Still Beginning

  • December 1, 2019 / 19:00
  • December 6, 2019 / 21:00

I Remember Dancing, Nguyen Tan Hoang, 2019, 5' 15''
I'm Still Me, Iman Shervington, 2019, 7' 43''
(eye, virus), Jack Waters, Victor F.M. Torres, 2019, 7' 09''
Much handled things are always soft, Derrick Woods-Morrow, 2019, 8' 36''
The Lie, Carl George, 2019, 5' 59''
Chloe Dzubilo: There is a Transolution, Viva Ruiz, 2019, 7' 31''
Beat Goes On, Shanti Avirgan, 2019, 8' 52''

For the thirtieth annual Day With(out) Art, Visual AIDS presents Still Beginning, a program of seven newly commissioned videos responding to the ongoing HIV/AIDS epidemic by Shanti Avirgan, Nguyen Tan Hoang, Carl George, Viva Ruiz, Iman Shervington, Jack Waters/Victor F.M. Torres, and Derrick Woods-Morrow.

The seven short videos range in subject from anti-stigma work in New Orleans to public sex culture in Chicago, highlighting pioneering AIDS activism and staging intergenerational conversations. Recalling Gregg Bordowitz’s reminder that “THE AIDS CRISIS IS STILL BEGINNING,” the video program resists narratives of resolution or conclusion, considering the continued urgency of HIV/AIDS in the contemporary moment while revisiting resonant cultural histories from the past three decades.

This program’s screenings are free admissions. Drop in, no reservations. As per legal regulations, all our screenings are restricted to persons over 18 years of age, unless stated otherwise.

#DayWithoutArt #VisualAIDS

They are lost to vision altogether

They are lost to vision altogether

(In) Visible Women

(In) Visible Women

Sea in the Blood

Sea in the Blood

I Remember: A Film About Joe Brainard

I Remember: A Film About Joe Brainard

Still Beginning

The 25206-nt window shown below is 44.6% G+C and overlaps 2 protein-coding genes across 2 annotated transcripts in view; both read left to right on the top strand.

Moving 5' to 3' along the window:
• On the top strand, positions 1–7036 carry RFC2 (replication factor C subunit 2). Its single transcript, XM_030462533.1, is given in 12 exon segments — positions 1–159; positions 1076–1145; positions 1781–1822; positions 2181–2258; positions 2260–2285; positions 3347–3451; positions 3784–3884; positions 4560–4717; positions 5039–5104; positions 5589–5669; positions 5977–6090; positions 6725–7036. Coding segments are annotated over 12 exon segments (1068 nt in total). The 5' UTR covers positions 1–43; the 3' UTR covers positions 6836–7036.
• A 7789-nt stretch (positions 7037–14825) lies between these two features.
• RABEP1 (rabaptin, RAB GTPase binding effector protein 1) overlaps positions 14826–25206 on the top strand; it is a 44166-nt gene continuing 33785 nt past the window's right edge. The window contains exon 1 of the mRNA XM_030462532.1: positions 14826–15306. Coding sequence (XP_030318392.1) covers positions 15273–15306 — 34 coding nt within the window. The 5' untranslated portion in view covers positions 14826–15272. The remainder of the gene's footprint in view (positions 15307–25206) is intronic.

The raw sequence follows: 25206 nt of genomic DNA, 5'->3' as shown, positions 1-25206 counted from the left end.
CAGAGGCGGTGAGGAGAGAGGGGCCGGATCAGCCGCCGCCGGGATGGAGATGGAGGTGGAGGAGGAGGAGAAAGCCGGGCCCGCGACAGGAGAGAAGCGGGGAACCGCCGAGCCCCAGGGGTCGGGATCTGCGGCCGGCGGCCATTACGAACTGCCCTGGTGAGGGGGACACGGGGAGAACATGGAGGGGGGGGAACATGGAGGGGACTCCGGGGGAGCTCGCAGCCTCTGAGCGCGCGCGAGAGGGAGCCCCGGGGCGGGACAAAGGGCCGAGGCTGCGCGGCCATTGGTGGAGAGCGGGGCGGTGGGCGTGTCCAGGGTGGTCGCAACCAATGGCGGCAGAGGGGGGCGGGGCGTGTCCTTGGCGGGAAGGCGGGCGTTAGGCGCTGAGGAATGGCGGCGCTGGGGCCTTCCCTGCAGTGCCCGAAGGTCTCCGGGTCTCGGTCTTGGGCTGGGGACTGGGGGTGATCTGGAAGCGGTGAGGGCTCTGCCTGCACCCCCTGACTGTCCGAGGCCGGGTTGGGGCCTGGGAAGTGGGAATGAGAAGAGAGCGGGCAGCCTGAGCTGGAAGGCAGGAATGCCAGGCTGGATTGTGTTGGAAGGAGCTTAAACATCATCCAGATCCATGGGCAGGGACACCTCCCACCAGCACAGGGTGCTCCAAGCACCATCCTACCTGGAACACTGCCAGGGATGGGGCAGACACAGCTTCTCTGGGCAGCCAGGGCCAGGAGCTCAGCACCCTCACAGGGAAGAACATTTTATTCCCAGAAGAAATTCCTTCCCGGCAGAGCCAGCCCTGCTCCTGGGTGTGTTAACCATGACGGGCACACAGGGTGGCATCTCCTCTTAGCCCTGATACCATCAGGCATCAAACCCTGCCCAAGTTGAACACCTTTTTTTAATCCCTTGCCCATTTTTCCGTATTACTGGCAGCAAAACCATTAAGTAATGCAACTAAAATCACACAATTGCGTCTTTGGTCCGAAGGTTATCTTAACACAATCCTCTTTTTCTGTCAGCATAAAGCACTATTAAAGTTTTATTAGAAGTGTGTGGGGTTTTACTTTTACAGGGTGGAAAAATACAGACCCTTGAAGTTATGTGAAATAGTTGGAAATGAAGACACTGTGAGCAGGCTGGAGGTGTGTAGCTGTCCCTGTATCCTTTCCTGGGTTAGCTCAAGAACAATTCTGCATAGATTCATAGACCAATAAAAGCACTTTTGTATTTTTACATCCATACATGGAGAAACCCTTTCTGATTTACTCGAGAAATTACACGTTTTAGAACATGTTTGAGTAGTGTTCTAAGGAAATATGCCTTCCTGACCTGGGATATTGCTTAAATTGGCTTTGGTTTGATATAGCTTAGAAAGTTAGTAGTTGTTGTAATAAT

Still Beginning

Good News from the Skies

Good News from the Skies

Inspired by the exhibition And Now the Good News, which focusing on the relationship between mass media and art, we prepared horoscope readings based on the chapters of the exhibition. Using the popular astrological language inspired by the effects of the movements of celestial bodies on people, these readings with references to the works in the exhibition make fictional future predictions inspired by the horoscope columns that we read in the newspapers with the desire to receive good news about our day. 

The Ottoman Way of Serving Coffee

The Ottoman Way of Serving Coffee

Coffee was served with much splendor at the harems of the Ottoman palace and mansions. First, sweets (usually jam) was served on silverware, followed by coffee serving. The coffee jug would be placed in a sitil (brazier), which had three chains on its sides for carrying, had cinders in the middle, and was made of tombac, silver or brass. The sitil had a satin or silk cover embroidered with silver thread, tinsel, sequin or even pearls and diamonds.

Giorgio de Chirico

Giorgio de Chirico

Giorgio de Chirico was born on July 10, 1888, in Volos, Greece, to an Italian family. His mother, Gemma Cervetto, was from a family of Genoa origin, but most likely she was born in Izmir. His father, Evaristo, was born on June 21, 1841 in the Büyükdere district of Istanbul.